When the floss reaches your gumline, curve it into a C-shape against one tooth until you feel resistance.

    Hold the floss against the tooth. Gently scrape the side of the tooth, moving the floss away from the gum. Repeat on the other side of the gap, along the side of the next tooth.

    Don't forget the back of your last tooth.

    When flossing, keep to a regular pattern. Start at the top and work from left to right, then move to the bottom and again work from the left to right. This way you're less likely to miss any teeth.

    Are 'oral irrigators' useful?

    Oral irrigators use a stream or jet of water to remove plaque and bits of food from around your teeth. They can be particularly helpful if you wear an orthodontic appliance ('brace') or a fixed bridge that is difficult to clean, or if you find it difficult to use interdental brushes or floss

    Should I use a mouthwash?

    A fluoride mouthwash can help prevent tooth decay. Your dental team may recommend an antibacterial mouthwash to help control plaque and reduce gum disease. If you find that you are regularly using a mouthwash just to freshen your breath see your dental team, because bad breath can be a sign of unhealthy teeth and gums or of poor general health.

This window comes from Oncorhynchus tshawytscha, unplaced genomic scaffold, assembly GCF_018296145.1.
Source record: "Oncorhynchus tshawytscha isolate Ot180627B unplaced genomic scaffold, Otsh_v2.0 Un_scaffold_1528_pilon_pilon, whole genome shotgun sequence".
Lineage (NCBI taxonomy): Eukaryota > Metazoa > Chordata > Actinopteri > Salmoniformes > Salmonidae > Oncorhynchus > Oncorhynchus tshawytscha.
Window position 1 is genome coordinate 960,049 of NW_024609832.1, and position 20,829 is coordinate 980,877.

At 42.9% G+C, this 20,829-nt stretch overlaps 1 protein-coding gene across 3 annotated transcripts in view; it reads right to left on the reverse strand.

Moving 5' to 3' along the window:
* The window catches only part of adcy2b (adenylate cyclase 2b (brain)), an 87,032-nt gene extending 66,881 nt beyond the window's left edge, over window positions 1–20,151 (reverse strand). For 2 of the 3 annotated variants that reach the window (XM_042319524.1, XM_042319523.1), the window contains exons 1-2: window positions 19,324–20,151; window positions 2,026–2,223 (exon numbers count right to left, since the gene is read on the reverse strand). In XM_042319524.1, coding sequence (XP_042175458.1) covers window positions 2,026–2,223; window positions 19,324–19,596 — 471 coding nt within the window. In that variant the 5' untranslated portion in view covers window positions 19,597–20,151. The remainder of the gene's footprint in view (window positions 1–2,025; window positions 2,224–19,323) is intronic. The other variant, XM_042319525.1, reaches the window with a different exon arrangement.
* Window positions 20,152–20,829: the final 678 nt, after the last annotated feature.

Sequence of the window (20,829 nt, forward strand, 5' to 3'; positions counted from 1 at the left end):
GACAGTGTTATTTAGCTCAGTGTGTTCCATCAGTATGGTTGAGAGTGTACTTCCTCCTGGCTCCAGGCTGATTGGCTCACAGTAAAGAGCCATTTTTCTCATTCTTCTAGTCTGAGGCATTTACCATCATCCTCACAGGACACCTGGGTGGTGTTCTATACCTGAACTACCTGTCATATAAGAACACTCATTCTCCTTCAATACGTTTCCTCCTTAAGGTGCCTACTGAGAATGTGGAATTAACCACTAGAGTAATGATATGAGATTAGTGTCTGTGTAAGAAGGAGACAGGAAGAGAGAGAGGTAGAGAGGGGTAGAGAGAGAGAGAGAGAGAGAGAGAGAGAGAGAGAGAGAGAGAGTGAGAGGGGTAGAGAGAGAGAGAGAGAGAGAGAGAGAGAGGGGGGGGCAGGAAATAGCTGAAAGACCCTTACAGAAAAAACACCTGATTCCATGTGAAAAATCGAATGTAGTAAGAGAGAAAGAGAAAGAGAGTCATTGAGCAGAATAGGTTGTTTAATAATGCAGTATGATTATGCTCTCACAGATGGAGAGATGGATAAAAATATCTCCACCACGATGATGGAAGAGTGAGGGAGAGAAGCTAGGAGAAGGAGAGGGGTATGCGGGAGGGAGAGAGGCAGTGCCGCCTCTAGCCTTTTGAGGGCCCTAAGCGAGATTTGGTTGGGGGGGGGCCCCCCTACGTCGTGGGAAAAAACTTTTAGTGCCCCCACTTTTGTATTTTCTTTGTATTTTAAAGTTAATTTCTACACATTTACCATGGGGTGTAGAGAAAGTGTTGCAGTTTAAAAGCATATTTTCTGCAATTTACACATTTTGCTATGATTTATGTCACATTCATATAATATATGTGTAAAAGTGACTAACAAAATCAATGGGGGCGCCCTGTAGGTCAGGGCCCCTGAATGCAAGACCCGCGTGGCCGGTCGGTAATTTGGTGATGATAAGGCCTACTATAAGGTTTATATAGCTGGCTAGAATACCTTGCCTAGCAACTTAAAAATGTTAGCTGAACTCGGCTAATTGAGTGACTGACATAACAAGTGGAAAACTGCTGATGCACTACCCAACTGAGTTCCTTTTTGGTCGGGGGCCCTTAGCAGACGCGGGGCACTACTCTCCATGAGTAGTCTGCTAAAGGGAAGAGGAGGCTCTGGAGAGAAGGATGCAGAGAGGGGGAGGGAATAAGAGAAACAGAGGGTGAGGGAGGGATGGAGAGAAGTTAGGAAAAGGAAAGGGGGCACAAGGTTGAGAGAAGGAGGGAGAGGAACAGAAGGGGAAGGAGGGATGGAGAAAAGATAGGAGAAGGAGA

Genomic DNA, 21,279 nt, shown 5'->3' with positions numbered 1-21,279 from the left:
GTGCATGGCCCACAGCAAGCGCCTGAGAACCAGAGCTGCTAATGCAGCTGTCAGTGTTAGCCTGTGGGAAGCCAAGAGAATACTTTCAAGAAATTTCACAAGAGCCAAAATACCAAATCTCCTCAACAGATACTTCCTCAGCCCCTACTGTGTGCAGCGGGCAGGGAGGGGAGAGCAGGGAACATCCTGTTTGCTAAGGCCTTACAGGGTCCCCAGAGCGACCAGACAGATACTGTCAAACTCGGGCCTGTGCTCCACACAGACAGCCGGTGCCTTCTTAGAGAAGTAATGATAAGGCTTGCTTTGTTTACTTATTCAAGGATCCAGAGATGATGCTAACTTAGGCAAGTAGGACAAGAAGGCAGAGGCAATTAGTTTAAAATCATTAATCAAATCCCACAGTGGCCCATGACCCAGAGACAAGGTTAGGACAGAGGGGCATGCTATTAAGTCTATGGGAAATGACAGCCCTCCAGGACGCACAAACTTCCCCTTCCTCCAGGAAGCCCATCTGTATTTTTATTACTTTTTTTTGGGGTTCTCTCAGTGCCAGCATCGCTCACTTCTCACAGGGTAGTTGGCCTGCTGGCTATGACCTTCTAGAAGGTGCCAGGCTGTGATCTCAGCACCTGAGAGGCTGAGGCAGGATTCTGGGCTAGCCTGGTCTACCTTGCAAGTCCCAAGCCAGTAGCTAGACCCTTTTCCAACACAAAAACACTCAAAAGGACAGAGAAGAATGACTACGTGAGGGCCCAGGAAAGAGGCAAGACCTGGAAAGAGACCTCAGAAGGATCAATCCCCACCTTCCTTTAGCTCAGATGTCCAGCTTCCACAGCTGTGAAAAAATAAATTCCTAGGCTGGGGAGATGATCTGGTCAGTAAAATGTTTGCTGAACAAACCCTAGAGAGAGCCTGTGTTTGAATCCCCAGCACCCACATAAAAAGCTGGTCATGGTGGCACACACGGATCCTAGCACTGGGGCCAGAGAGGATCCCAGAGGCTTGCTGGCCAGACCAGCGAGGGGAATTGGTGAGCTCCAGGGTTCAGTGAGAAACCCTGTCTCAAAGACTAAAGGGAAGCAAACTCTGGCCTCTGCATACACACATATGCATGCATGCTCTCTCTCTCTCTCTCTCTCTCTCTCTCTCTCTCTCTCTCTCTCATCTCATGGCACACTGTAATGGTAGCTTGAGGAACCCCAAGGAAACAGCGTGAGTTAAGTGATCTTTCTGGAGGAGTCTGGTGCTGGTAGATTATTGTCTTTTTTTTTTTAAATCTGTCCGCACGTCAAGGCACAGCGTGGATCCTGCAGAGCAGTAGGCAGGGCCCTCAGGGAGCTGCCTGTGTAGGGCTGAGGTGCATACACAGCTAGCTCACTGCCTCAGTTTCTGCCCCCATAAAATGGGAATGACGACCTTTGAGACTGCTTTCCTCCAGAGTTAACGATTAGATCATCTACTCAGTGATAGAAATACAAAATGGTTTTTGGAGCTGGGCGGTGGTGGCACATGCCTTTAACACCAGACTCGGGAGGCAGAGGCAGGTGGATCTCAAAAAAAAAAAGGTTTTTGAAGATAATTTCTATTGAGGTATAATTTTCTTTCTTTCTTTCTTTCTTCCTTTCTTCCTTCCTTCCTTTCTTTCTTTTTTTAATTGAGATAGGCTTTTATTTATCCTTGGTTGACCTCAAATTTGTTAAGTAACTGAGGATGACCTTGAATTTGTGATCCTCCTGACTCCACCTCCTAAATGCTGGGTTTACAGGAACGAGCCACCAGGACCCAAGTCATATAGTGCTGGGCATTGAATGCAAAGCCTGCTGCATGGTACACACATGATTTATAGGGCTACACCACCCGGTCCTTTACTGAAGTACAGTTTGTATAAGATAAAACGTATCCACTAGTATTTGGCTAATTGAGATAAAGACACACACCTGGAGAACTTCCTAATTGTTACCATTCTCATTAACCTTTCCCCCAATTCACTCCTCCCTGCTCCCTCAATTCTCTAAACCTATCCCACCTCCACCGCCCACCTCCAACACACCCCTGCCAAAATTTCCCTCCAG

Can my diet help?

    Many people think that it is a high level of sugar in your diet that causes decay, but this is not true. It is how often you have sugar in your diet, not the amount, that causes problems. It takes up to an hour for your mouth to cancel out the acid caused by eating and drinking sugar. During this time your teeth are under attack from this acid. It is therefore important to limit the number of attacks by having sugary foods and drinks just at mealtimes. Chewing sugar-free gum and drinking water after meals or snacks can also help to cancel out the acid more quickly.

    As well as causing decay, sugary fizzy drinks, fruit juices, sports drinks, and wine can be acidic - which can also cause dental erosion. This is when the acid in foods and drinks gradually wears away the hard enamel coating of the tooth. This may lead to the tooth being sensitive.

    How should I clean my dentures?

    It is just as important to clean dentures as it is to clean your natural teeth. Food can become caught around the edges of dentures and clasps, and the food can rot if you do not clean them thoroughly.